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Sunday, June 23, 2024
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Embassy of the United Arab Emirates shows ‘While the Coffee Grounds Settle’ exhibition to spotlight a diverse group of female artists

The powerful works of art transcend cultures and generations

In celebration of Emirati Women’s Day, the United Arab Emirates Embassy presented “While the Coffee Grounds Settle: Stories from the UAE,” from Sept. 23 to Oct. 14. The exhibit brought the narratives of Middle Eastern women to the forefront.

Curated by Dirwaza Curatorial Lab, an Abu Dhabi-based creative hub, the work of 27 female artists from the UAE were on display. The artists embodied a wide range of nationalities, generations and experiences. 

Located in the Fathom Gallery of Georgetown, the exhibit explored how spaces, customs and traditions facilitate community-building among women. The Majilis — the Arabic word for “sitting room” — is a central focus of the exhibit. 

“[The] exhibition examines how women from different communities in the UAE have empowered themselves throughout generations,” said curator Anita Shishani. “Specifically through the lens of community gatherings within the home space.” 

According to Tim Hancer, a representative of the exhibit, it is tradition for women to be in a sitting room and wait for the coffee grounds of Turkish coffee to settle at the bottom of a cup. They then turn it over, and use the shape formed by the coffee grounds to predict one’s future. The title of the exhibition echoed this tradition.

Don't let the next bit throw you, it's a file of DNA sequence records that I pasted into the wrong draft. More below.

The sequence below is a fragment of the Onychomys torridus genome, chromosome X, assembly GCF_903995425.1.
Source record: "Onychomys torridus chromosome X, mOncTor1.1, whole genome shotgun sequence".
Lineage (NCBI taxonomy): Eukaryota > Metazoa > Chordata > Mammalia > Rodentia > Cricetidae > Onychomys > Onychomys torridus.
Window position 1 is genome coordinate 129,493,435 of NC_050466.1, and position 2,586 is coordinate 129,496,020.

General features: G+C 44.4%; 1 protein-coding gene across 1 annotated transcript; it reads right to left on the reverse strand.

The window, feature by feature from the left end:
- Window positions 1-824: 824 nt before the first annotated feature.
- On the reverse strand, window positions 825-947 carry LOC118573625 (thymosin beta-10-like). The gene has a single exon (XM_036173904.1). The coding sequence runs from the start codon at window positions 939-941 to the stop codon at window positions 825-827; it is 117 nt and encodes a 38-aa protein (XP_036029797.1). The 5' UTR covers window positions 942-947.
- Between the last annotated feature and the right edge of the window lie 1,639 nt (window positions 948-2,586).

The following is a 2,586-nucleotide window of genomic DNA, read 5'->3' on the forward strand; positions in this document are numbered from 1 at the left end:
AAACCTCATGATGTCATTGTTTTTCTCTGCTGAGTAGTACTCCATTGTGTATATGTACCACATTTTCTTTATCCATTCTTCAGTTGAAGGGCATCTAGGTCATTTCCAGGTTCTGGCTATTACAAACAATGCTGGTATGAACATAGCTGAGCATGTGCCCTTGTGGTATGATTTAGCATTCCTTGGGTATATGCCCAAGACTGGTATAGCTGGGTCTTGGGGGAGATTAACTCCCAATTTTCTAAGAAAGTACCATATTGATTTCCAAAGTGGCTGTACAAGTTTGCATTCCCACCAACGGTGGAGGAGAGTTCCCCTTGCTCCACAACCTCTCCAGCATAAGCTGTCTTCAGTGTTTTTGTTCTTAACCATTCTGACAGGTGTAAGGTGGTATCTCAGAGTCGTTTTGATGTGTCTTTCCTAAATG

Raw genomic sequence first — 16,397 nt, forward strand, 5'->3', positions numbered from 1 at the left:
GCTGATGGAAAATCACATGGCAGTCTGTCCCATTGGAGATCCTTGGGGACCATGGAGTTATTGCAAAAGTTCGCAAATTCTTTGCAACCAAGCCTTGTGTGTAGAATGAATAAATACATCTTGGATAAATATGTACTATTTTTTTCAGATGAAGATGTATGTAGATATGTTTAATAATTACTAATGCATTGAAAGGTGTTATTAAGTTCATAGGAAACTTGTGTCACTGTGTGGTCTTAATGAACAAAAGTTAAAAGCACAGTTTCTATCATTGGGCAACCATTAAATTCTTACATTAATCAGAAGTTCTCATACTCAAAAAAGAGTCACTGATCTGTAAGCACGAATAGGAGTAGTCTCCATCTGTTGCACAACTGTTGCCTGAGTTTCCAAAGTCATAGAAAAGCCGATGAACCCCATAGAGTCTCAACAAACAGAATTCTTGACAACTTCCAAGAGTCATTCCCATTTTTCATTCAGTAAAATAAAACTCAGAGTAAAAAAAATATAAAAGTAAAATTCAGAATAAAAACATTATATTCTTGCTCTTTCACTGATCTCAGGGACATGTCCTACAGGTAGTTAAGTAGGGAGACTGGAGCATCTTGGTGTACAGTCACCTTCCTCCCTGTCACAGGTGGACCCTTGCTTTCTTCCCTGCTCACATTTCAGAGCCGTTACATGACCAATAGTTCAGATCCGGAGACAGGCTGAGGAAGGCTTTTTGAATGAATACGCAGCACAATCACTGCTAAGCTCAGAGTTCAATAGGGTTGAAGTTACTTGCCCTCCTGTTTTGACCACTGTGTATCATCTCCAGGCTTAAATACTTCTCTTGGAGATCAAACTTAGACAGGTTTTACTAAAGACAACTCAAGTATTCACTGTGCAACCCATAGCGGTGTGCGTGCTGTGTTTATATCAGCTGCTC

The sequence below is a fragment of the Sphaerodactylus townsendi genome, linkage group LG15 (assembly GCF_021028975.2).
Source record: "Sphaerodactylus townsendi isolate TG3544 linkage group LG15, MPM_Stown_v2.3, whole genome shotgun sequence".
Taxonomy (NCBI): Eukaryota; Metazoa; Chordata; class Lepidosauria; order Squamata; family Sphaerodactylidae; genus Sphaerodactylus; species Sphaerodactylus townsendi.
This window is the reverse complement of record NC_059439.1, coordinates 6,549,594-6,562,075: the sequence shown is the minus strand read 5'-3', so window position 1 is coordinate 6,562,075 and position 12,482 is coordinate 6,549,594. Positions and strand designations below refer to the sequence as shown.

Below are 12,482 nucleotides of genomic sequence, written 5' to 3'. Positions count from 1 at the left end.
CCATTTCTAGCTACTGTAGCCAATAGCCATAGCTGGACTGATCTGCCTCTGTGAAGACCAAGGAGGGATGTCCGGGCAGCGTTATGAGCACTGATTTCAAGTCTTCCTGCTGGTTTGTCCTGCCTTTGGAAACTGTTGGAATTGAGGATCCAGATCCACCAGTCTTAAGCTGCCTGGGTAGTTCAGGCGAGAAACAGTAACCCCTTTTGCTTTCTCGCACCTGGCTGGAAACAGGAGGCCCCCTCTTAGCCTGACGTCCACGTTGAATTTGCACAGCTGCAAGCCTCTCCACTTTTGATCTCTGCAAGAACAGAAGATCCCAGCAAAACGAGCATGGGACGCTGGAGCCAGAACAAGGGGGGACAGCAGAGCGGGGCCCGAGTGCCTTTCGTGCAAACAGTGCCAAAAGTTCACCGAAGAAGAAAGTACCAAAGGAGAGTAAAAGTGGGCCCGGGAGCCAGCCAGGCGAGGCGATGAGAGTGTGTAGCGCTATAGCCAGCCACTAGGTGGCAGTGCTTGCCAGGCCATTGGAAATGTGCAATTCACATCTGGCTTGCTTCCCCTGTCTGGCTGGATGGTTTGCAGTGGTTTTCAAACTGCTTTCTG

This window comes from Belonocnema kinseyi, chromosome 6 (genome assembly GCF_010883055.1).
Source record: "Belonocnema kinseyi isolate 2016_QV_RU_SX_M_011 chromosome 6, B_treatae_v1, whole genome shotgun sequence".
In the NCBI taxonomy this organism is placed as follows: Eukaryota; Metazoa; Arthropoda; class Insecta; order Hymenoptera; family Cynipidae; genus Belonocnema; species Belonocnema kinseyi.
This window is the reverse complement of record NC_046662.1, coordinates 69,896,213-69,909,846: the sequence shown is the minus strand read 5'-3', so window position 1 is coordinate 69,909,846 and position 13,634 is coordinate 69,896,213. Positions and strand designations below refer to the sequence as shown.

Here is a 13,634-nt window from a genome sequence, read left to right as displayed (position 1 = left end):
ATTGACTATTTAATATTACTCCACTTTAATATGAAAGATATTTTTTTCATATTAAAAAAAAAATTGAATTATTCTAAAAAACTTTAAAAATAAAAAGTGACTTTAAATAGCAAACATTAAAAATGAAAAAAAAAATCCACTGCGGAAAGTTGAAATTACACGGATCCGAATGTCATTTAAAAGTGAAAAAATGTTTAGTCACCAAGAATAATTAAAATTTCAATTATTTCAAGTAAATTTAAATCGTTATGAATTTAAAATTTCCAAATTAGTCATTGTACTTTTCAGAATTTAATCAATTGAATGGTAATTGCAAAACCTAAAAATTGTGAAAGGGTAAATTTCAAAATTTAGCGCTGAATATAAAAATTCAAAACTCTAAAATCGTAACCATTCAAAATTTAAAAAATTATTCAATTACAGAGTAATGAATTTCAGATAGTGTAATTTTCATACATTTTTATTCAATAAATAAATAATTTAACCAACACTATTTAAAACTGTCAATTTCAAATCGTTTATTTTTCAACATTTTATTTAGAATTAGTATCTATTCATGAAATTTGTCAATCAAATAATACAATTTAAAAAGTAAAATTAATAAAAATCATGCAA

Aside from the sitting room, this collection of art acknowledged additional practices that are meaningful to women in the UAE.   

“Henna” by Khwala Amarzooqi, for example, speaks to how women use henna, a dye prepared from the plant Lawsonia inermis, to adorn one another. According to Amarzooqi, “Henna is about gossip and conversation as much as it is about beauty and adornment.” 

Throughout the gallery, the pieces became more intimate, inviting viewers to consider individual experiences that are often representative of universal feelings. In “Maryool,” artist Shaikha Fahad Al Ketbi explored the idea of impostor syndrome, a common experience amongst women wherein they doubt the validity of their accomplishments.  

Taqwa Alnaqbi created “My Grandmother’s Drawings Key,” in collaboration with Alnaqbi’s illiterate grandmother. Here, Alnaqbi’s grandmother attempted to interpret the world with her hands. As noted by Jakob Plaschke, another representative of the exhibit, the piece is a portrait of an older Emirati woman that depicts many symbols that are of great significance in the lives of other women in the UAE.  

The showcase also exemplified multicultural representation. Shaima Gargash, the deputy chief of mission at the embassy, said, “Art has a special ability to connect diverse people and cultures.”  

Fatima Uzdenova, a UAE-based artist, was born in the Karachay-Cherkess Republic in the former Soviet Union. In her pieces, she explores the legacy she inherited from her mother and grandmother. Likewise, Bénédicte Gimmonnet, a French artist based in the UAE, married her cultures using aluminum and acrylics to explore the intersection between the UAE landscapes and the Peruvian folklore of her childhood.  

Shishani urged interested viewers to continue engaging with the mission of the exhibit: “Show up for exhibitions and similar events where women's voices are front and center, and go with an open mind.” 

As the semester comes to an end and one of the founding members leaves American University, Section 202 has decided to take a trip down memory lane. For our fans, old and new, who are wondering how Section 202 came to be, this episode is a must. Listen along as hosts Connor Sturniolo and Liah Argiropoulos reminisce about the beginning of Section 202 and how it got to where it is now.

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